Apple+’s new series, High Desert, is a broad comedy. I don’t mean that it appeals to the lowest common denominator; rather, it is a comedy about a former drug dealer who becomes a private eye. Patricia Aquette plays Peggy, a properly brassy broad.
When we first meet Peggy, it’s 2013 and she’s flying high as a successful drug dealer in Yucca. She lives in a midcentury modern paradise with a killer pool. But the cops show up to raid her idyllic home. There, hey find enough weed to put Peggy away for years (this was well before California legalized pot). A decade later, Peggy is a free woman who seems to have made some progress in life: she’s on Methadone, which keeps her substance use issues more or less in check. In fairness, in her drug dealing days, she did harder stuff than the pot she sold. Back to the present day, she’s paying the bills working as a saloon girl in an Old West Pioneer Village. The Old West Town where Peggy is employed looks like if West World used real humans instead of AI.
A definite strength of High Desert is how fully realized its protagonist is. Creators Nancy Fichman, Katie Ford and Jennifer Hoppe-House have imbued Peggy with humour abd charm. And they put just enough grandiose self-delusion to make things interesting. Peggy’s business of choice was illegal at the time she built her empire. But still, she’s a natural businesswoman who was born to do more than show tourists how frontierswomen baked bread. Peggy’s prim sister Dianne (Christine Taylor) and straight-laced brother Roger (Jeffrey Vincent Price) decide to stop subsidizing her. Even then, she is forced to get creative to supplement her income. “I need a hustle,” she declares to her friend Carol (Weruche Opia) at an atmospherically seedy bar. Luckily, our leading lady is nothing if not resourceful.
Before long, a hustle presents itself! When a colleague of Peggy’s feels ripped off by a private investigator she hired to help with a child support dispute, Peggy sets out to confront the detective. Pushy dame that she is, Peggy walks away with both a refund for her friend and a new job for herself. She tells private investigator Bruce (Brad Garrett), “I’m a natural detective. You need me and I need this job.” It’s not an outstanding argument, given that Peggy neither has a detective license, nor the ability to get one (thanks to her criminal record); however, moxy goes a long way in this fictional world. “I don’t get up before 11,” Peggy warns her boss. He counters that she’ll need to be there by 9, but his new hire probably gets the last laugh on that front.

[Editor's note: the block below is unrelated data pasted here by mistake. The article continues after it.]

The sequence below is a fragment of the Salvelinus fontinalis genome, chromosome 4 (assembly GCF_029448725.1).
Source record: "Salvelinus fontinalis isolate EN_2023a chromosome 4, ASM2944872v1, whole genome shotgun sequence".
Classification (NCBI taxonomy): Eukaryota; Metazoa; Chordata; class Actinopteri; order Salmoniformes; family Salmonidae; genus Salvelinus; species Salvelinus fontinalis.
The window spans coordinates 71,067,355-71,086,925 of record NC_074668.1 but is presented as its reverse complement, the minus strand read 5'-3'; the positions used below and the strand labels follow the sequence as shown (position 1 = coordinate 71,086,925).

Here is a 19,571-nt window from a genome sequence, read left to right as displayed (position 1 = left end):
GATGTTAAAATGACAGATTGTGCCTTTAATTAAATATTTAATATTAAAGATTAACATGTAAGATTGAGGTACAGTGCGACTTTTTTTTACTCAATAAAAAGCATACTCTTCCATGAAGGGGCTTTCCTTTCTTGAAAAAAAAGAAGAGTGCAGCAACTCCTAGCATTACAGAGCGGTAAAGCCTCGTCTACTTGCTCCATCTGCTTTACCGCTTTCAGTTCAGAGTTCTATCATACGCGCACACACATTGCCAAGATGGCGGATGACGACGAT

Directed by Jay Roach, the central mystery of High Desert isn’t one Peggy solves, but whether she is capable of the fresh start she craves. Peggy believes she’s found a new calling in detective work. But her substance use issues and Denny, the incarcerated husband who refuses to divorce her (Matt Dillon) may stand in the way. There’s also the issue of the son of whom Peggy lost custody years befre. It’s a trauma Peggy seems not to have fully come to terms with when we meet her.
Ultimately, High Desert is promising and highly watchable. Patricia Arquette didn’t win an Oscar for nothing – she knows how to tickle your funny bone in one scene and pull on your heartstrings in the next. Fortunately, Garrett also provides an excellent scene partner. Their banterous jabs are A+ although, unlike on a show like Moonlighting, the jabs are more ornery than sexy. Their mystery-solving partnership has the makings of a fun duo!
If you’re sad that the writer’s strike delated the return of Hacks (and by the way, I’m rooting for you, WGA), High Desert might scratch that itch. Like Jean Smart, Patricia Arquette manages a perfect balance of caustic wit and old-school glamour. Peggy is a comedic heroine you really root for!
- Rated: TV-MA
- Genre: Comedy, detective show, Mystery
- Release Date: 5/17/2023
- Directed by: Jay Roach
- Starring: Bard Garrett, Christine Taylor, Matt Dillon, Patricia Arquette, Weruche Opia
- Produced by: Ben Stiller, Jonathan Talbert
- Written by: Jennifer Hoppe, Katie Ford, Nancy Fichman
- Studio: 3 Arts Entertainment, Apple Studios, Delirious Media, Red Hour Films